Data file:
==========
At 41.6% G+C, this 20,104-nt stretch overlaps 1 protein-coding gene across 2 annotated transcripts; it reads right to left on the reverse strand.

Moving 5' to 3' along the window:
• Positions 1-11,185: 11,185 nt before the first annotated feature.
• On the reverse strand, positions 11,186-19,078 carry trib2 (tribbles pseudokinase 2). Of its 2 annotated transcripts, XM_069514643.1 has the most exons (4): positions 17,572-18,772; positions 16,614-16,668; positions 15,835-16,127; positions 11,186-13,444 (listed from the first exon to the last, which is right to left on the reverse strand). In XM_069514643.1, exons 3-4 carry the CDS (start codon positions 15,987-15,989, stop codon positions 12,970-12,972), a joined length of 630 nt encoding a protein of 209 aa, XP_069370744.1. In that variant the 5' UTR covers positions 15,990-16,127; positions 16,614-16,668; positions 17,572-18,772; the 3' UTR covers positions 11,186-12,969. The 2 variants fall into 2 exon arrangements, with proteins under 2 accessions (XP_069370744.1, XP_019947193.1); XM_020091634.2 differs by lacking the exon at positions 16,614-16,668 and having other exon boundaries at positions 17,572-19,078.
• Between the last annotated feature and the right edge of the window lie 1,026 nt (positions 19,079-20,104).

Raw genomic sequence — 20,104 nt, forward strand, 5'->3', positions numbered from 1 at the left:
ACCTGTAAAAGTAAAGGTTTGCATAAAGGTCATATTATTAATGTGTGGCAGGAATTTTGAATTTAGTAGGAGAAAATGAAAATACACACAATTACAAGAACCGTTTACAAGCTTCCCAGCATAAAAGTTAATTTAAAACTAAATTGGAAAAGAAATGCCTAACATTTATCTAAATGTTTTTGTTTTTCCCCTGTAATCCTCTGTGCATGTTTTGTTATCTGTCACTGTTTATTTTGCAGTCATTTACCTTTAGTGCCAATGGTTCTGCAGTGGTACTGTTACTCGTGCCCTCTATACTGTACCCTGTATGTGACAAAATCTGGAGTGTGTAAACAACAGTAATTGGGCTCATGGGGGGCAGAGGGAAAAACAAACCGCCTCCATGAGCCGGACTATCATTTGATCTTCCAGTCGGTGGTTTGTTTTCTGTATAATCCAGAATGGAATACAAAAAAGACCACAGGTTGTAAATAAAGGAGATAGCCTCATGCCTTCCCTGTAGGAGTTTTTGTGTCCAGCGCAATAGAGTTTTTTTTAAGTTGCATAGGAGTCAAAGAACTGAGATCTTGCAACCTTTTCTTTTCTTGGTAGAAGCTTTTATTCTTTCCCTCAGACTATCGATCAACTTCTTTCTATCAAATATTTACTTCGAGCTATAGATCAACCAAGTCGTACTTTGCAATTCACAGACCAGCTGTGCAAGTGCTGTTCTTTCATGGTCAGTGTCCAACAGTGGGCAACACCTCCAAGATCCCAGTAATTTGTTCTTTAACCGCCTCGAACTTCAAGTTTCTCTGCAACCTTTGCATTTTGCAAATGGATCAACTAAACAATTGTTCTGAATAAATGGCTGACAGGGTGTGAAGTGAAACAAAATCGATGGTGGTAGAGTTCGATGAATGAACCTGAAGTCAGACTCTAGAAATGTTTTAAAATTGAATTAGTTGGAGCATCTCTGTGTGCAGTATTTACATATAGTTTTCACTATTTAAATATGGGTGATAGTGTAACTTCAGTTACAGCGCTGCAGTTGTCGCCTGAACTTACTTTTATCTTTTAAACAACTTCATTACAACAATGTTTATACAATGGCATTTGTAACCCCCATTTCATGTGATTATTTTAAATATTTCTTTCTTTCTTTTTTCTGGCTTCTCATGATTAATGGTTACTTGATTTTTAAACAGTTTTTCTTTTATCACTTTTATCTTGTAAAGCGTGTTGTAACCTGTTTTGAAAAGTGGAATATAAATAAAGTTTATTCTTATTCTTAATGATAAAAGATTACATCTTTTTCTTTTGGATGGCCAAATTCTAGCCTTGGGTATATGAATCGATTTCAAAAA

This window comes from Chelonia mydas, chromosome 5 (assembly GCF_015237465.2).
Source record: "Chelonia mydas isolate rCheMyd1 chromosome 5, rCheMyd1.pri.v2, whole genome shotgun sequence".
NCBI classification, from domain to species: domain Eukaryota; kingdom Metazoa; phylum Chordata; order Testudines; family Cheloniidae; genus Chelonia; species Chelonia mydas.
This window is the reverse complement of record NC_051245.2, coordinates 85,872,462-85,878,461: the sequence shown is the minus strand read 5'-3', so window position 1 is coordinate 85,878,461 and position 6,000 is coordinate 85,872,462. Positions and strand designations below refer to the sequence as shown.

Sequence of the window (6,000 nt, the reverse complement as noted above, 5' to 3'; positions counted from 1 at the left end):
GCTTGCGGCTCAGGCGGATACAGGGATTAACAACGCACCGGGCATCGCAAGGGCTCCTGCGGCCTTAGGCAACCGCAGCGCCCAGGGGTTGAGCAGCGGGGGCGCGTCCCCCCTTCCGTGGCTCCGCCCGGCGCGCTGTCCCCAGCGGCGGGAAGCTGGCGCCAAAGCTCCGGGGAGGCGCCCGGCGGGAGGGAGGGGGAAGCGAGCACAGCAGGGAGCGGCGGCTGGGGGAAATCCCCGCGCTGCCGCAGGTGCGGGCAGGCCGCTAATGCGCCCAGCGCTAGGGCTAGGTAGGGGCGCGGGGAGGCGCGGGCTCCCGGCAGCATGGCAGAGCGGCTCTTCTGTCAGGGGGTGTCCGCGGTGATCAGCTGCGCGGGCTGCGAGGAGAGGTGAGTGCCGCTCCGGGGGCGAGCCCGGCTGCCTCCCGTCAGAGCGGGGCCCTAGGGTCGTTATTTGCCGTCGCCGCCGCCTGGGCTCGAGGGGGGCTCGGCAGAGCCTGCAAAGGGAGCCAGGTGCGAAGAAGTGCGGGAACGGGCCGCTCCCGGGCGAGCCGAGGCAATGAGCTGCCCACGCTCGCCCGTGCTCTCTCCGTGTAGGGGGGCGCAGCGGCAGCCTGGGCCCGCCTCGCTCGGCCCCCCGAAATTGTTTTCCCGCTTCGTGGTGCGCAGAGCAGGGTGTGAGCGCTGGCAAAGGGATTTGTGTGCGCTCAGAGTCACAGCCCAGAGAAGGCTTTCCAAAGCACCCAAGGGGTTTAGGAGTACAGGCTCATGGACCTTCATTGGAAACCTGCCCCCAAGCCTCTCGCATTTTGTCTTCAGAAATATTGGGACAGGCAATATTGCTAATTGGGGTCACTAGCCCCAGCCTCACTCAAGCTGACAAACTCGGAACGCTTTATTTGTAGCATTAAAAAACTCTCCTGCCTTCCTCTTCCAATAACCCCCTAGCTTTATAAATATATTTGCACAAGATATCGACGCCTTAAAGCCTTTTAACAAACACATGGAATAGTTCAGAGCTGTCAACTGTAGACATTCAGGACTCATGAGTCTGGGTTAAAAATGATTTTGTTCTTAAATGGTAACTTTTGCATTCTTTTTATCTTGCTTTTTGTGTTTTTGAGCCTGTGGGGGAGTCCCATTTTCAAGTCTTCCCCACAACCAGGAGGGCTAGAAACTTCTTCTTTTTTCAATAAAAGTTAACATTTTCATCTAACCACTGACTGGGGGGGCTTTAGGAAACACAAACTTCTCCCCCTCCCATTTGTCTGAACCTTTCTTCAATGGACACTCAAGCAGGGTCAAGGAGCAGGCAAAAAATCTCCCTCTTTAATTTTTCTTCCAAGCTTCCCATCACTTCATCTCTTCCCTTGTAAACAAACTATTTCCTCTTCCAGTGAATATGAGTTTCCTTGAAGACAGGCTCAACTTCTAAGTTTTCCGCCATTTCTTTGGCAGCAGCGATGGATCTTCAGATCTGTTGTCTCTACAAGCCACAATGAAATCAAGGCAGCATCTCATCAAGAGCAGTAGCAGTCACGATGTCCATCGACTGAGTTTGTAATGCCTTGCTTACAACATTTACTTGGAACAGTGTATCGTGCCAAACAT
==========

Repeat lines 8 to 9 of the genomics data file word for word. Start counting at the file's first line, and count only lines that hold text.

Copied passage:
This window comes from Chelonia mydas, chromosome 5 (assembly GCF_015237465.2).
Source record: "Chelonia mydas isolate rCheMyd1 chromosome 5, rCheMyd1.pri.v2, whole genome shotgun sequence".